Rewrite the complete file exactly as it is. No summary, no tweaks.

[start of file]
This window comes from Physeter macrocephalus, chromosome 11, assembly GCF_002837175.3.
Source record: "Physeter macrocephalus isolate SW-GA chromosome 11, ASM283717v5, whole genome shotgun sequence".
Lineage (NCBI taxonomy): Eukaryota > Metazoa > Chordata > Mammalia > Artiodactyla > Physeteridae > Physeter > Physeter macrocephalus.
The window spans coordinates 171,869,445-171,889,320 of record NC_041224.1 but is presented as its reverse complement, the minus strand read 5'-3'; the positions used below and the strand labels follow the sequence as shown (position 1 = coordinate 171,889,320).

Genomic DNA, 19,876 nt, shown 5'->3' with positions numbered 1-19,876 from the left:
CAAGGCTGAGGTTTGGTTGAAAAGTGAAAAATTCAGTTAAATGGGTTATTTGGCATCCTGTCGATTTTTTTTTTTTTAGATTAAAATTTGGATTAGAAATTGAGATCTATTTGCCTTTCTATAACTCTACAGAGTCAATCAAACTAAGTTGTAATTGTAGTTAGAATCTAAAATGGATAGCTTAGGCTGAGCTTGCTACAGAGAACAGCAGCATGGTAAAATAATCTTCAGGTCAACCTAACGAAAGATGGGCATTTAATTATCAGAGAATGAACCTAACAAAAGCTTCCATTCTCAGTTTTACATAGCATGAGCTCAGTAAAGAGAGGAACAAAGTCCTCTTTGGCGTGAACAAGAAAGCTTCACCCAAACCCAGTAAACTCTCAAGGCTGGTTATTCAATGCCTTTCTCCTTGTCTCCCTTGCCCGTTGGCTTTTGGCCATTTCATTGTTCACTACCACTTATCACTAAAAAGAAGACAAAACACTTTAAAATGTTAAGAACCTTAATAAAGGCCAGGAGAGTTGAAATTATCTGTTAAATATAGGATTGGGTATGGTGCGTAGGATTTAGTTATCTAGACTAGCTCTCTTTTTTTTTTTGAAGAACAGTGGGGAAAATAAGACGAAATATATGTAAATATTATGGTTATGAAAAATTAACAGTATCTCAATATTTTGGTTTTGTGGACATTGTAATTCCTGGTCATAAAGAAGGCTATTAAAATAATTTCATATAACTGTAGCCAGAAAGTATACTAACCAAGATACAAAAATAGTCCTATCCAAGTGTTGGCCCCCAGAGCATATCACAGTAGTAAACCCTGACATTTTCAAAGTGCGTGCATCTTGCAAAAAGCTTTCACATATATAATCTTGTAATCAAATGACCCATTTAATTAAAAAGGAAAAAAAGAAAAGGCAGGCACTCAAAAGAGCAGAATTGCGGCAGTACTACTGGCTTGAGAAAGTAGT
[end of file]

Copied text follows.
This window comes from Physeter macrocephalus, chromosome 11, assembly GCF_002837175.3.
Source record: "Physeter macrocephalus isolate SW-GA chromosome 11, ASM283717v5, whole genome shotgun sequence".
Lineage (NCBI taxonomy): Eukaryota > Metazoa > Chordata > Mammalia > Artiodactyla > Physeteridae > Physeter > Physeter macrocephalus.
The window spans coordinates 171,869,445-171,889,320 of record NC_041224.1 but is presented as its reverse complement, the minus strand read 5'-3'; the positions used below and the strand labels follow the sequence as shown (position 1 = coordinate 171,889,320).

Genomic DNA, 19,876 nt, shown 5'->3' with positions numbered 1-19,876 from the left:
CAAGGCTGAGGTTTGGTTGAAAAGTGAAAAATTCAGTTAAATGGGTTATTTGGCATCCTGTCGATTTTTTTTTTTTTAGATTAAAATTTGGATTAGAAATTGAGATCTATTTGCCTTTCTATAACTCTACAGAGTCAATCAAACTAAGTTGTAATTGTAGTTAGAATCTAAAATGGATAGCTTAGGCTGAGCTTGCTACAGAGAACAGCAGCATGGTAAAATAATCTTCAGGTCAACCTAACGAAAGATGGGCATTTAATTATCAGAGAATGAACCTAACAAAAGCTTCCATTCTCAGTTTTACATAGCATGAGCTCAGTAAAGAGAGGAACAAAGTCCTCTTTGGCGTGAACAAGAAAGCTTCACCCAAACCCAGTAAACTCTCAAGGCTGGTTATTCAATGCCTTTCTCCTTGTCTCCCTTGCCCGTTGGCTTTTGGCCATTTCATTGTTCACTACCACTTATCACTAAAAAGAAGACAAAACACTTTAAAATGTTAAGAACCTTAATAAAGGCCAGGAGAGTTGAAATTATCTGTTAAATATAGGATTGGGTATGGTGCGTAGGATTTAGTTATCTAGACTAGCTCTCTTTTTTTTTTTGAAGAACAGTGGGGAAAATAAGACGAAATATATGTAAATATTATGGTTATGAAAAATTAACAGTATCTCAATATTTTGGTTTTGTGGACATTGTAATTCCTGGTCATAAAGAAGGCTATTAAAATAATTTCATATAACTGTAGCCAGAAAGTATACTAACCAAGATACAAAAATAGTCCTATCCAAGTGTTGGCCCCCAGAGCATATCACAGTAGTAAACCCTGACATTTTCAAAGTGCGTGCATCTTGCAAAAAGCTTTCACATATATAATCTTGTAATCAAATGACCCATTTAATTAAAAAGGAAAAAAAGAAAAGGCAGGCACTCAAAAGAGCAGAATTGCGGCAGTACTACTGGCTTGAGAAAGTAGT